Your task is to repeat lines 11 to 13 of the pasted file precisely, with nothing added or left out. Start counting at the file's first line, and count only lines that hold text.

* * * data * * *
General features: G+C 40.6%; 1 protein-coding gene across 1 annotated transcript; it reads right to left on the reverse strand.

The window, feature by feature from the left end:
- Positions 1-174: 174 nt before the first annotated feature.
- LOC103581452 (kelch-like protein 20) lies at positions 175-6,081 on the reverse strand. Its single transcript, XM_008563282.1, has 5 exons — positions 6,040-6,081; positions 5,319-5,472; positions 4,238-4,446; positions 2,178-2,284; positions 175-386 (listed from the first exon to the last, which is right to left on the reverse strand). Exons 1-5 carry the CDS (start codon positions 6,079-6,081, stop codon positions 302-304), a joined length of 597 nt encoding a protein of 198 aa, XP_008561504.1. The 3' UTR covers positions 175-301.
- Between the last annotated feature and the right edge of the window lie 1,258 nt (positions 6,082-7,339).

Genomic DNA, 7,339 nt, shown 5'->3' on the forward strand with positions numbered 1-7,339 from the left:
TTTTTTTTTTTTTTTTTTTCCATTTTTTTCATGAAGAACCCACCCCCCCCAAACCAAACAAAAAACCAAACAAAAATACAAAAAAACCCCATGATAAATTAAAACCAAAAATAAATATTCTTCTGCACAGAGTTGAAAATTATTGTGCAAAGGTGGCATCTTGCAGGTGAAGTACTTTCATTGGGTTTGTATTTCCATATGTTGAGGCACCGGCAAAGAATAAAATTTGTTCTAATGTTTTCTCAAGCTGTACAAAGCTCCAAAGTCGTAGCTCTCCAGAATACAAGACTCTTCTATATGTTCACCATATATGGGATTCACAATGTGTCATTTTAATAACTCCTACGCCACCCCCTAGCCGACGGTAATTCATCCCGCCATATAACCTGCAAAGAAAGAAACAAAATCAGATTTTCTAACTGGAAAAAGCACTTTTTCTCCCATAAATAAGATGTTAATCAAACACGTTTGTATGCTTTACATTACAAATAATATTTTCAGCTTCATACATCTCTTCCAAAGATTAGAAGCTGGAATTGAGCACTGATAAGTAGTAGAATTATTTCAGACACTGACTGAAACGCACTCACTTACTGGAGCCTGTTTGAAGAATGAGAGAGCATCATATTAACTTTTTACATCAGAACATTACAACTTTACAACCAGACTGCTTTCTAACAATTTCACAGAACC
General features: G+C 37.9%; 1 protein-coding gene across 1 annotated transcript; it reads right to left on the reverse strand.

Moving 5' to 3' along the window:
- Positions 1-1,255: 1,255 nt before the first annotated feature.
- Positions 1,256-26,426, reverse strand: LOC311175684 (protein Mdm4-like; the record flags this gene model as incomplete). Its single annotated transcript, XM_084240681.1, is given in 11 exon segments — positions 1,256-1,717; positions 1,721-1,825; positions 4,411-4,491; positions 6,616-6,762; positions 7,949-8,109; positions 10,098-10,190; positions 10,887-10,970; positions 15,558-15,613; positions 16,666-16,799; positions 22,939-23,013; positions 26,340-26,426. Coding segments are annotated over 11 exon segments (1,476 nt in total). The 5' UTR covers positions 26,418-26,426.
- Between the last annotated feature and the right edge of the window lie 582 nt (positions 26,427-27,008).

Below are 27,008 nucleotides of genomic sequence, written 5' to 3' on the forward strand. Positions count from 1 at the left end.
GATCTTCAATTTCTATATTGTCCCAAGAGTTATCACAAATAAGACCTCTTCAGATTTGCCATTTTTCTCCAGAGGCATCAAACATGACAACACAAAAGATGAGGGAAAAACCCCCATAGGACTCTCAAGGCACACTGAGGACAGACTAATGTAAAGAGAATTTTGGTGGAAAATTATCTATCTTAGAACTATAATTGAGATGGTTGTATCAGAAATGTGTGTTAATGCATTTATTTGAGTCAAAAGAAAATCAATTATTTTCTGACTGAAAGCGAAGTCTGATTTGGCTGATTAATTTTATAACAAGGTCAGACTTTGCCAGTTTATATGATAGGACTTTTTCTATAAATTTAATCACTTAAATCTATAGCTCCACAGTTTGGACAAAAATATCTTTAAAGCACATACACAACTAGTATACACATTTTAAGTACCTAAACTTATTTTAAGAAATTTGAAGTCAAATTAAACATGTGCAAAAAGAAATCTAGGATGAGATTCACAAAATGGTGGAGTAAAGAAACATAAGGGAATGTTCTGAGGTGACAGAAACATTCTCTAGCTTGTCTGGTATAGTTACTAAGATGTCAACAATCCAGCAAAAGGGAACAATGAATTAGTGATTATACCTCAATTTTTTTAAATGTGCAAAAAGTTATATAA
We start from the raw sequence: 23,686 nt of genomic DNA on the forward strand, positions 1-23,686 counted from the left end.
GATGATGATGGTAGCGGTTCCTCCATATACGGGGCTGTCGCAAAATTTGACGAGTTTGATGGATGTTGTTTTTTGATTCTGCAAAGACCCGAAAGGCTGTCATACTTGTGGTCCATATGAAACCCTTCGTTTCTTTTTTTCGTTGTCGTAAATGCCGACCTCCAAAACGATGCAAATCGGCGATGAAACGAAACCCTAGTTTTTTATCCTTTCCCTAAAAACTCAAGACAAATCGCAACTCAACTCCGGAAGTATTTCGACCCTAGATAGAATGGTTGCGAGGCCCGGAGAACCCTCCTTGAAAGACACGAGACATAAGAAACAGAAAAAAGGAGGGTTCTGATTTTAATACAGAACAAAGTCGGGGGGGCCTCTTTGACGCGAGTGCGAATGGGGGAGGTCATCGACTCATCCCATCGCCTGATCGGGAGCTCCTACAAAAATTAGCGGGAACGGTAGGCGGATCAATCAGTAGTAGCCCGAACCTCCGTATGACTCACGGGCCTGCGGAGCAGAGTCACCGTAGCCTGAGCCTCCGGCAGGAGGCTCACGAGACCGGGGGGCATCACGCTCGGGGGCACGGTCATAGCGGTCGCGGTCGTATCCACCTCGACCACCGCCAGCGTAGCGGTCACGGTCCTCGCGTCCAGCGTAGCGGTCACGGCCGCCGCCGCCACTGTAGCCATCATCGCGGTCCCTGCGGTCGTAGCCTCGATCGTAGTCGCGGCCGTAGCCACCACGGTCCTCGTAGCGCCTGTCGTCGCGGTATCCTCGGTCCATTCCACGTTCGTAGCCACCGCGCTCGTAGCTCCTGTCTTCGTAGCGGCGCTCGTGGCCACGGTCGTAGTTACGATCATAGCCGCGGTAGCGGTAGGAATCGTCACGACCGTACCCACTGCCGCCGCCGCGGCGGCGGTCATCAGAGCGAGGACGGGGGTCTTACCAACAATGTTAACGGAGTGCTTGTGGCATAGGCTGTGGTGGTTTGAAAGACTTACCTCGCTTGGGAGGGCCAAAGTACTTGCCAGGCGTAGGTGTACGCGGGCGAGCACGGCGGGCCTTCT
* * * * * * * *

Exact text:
- Positions 1,256-26,426, reverse strand: LOC311175684 (protein Mdm4-like; the record flags this gene model as incomplete). Its single annotated transcript, XM_084240681.1, is given in 11 exon segments — positions 1,256-1,717; positions 1,721-1,825; positions 4,411-4,491; positions 6,616-6,762; positions 7,949-8,109; positions 10,098-10,190; positions 10,887-10,970; positions 15,558-15,613; positions 16,666-16,799; positions 22,939-23,013; positions 26,340-26,426. Coding segments are annotated over 11 exon segments (1,476 nt in total). The 5' UTR covers positions 26,418-26,426.
- Between the last annotated feature and the right edge of the window lie 582 nt (positions 26,427-27,008).

Below are 27,008 nucleotides of genomic sequence, written 5' to 3' on the forward strand. Positions count from 1 at the left end.